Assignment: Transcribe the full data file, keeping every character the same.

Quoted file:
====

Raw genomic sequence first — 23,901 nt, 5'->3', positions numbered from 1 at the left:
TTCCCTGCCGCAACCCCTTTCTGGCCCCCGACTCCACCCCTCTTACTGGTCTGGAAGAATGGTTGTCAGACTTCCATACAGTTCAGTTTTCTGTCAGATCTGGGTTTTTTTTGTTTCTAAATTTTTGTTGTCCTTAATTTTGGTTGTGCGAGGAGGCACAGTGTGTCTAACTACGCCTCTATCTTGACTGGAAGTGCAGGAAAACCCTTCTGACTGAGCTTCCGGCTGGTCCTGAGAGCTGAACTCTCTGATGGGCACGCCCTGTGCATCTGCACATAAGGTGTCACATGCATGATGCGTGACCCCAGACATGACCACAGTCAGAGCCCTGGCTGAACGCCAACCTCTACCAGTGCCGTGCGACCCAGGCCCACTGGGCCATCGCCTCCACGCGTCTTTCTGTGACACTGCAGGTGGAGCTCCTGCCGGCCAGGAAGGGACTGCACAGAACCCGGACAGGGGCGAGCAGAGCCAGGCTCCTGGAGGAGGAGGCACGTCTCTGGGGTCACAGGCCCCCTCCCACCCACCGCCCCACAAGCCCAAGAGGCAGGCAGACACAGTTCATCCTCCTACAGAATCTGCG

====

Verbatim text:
Raw genomic sequence first — 23,901 nt, 5'->3', positions numbered from 1 at the left:
TTCCCTGCCGCAACCCCTTTCTGGCCCCCGACTCCACCCCTCTTACTGGTCTGGAAGAATGGTTGTCAGACTTCCATACAGTTCAGTTTTCTGTCAGATCTGGGTTTTTTTTGTTTCTAAATTTTTGTTGTCCTTAATTTTGGTTGTGCGAGGAGGCACAGTGTGTCTAACTACGCCTCTATCTTGACTGGAAGTGCAGGAAAACCCTTCTGACTGAGCTTCCGGCTGGTCCTGAGAGCTGAACTCTCTGATGGGCACGCCCTGTGCATCTGCACATAAGGTGTCACATGCATGATGCGTGACCCCAGACATGACCACAGTCAGAGCCCTGGCTGAACGCCAACCTCTACCAGTGCCGTGCGACCCAGGCCCACTGGGCCATCGCCTCCACGCGTCTTTCTGTGACACTGCAGGTGGAGCTCCTGCCGGCCAGGAAGGGACTGCACAGAACCCGGACAGGGGCGAGCAGAGCCAGGCTCCTGGAGGAGGAGGCACGTCTCTGGGGTCACAGGCCCCCTCCCACCCACCGCCCCACAAGCCCAAGAGGCAGGCAGACACAGTTCATCCTCCTACAGAATCTGCG